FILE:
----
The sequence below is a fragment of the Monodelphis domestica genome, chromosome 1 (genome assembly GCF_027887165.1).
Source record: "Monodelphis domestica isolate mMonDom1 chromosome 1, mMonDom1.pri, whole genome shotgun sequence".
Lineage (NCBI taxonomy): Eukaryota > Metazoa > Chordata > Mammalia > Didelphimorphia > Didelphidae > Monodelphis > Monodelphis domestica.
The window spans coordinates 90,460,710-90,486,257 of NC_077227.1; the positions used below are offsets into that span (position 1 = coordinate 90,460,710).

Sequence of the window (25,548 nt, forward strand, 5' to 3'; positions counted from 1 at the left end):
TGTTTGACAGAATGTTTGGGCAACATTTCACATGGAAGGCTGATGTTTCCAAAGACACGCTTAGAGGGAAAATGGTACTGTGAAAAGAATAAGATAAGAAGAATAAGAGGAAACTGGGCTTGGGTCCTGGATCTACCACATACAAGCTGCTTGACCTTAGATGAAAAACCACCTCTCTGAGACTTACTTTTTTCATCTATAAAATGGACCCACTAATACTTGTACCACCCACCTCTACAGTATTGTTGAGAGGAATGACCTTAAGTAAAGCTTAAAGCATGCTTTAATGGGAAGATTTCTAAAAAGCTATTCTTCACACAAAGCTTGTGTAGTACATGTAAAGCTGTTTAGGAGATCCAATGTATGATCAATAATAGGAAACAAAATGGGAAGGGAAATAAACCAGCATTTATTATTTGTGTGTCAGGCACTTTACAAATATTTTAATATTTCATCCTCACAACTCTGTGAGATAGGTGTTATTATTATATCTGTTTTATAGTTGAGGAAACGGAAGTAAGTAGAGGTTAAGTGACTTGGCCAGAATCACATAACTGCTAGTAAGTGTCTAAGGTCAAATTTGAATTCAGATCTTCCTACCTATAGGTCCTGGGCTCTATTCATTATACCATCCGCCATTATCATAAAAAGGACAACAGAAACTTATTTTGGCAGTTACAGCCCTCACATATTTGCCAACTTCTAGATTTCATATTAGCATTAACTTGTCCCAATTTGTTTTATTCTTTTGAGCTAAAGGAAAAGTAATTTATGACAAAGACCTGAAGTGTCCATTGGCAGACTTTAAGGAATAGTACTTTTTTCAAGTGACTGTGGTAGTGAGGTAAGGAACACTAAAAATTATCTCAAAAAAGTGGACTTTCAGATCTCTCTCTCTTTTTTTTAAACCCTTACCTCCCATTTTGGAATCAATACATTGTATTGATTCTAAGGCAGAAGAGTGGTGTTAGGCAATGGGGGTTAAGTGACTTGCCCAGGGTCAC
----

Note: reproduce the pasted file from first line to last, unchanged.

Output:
The sequence below is a fragment of the Monodelphis domestica genome, chromosome 1 (genome assembly GCF_027887165.1).
Source record: "Monodelphis domestica isolate mMonDom1 chromosome 1, mMonDom1.pri, whole genome shotgun sequence".
Lineage (NCBI taxonomy): Eukaryota > Metazoa > Chordata > Mammalia > Didelphimorphia > Didelphidae > Monodelphis > Monodelphis domestica.
The window spans coordinates 90,460,710-90,486,257 of NC_077227.1; the positions used below are offsets into that span (position 1 = coordinate 90,460,710).

Sequence of the window (25,548 nt, forward strand, 5' to 3'; positions counted from 1 at the left end):
TGTTTGACAGAATGTTTGGGCAACATTTCACATGGAAGGCTGATGTTTCCAAAGACACGCTTAGAGGGAAAATGGTACTGTGAAAAGAATAAGATAAGAAGAATAAGAGGAAACTGGGCTTGGGTCCTGGATCTACCACATACAAGCTGCTTGACCTTAGATGAAAAACCACCTCTCTGAGACTTACTTTTTTCATCTATAAAATGGACCCACTAATACTTGTACCACCCACCTCTACAGTATTGTTGAGAGGAATGACCTTAAGTAAAGCTTAAAGCATGCTTTAATGGGAAGATTTCTAAAAAGCTATTCTTCACACAAAGCTTGTGTAGTACATGTAAAGCTGTTTAGGAGATCCAATGTATGATCAATAATAGGAAACAAAATGGGAAGGGAAATAAACCAGCATTTATTATTTGTGTGTCAGGCACTTTACAAATATTTTAATATTTCATCCTCACAACTCTGTGAGATAGGTGTTATTATTATATCTGTTTTATAGTTGAGGAAACGGAAGTAAGTAGAGGTTAAGTGACTTGGCCAGAATCACATAACTGCTAGTAAGTGTCTAAGGTCAAATTTGAATTCAGATCTTCCTACCTATAGGTCCTGGGCTCTATTCATTATACCATCCGCCATTATCATAAAAAGGACAACAGAAACTTATTTTGGCAGTTACAGCCCTCACATATTTGCCAACTTCTAGATTTCATATTAGCATTAACTTGTCCCAATTTGTTTTATTCTTTTGAGCTAAAGGAAAAGTAATTTATGACAAAGACCTGAAGTGTCCATTGGCAGACTTTAAGGAATAGTACTTTTTTCAAGTGACTGTGGTAGTGAGGTAAGGAACACTAAAAATTATCTCAAAAAAGTGGACTTTCAGATCTCTCTCTCTTTTTTTTAAACCCTTACCTCCCATTTTGGAATCAATACATTGTATTGATTCTAAGGCAGAAGAGTGGTGTTAGGCAATGGGGGTTAAGTGACTTGCCCAGGGTCAC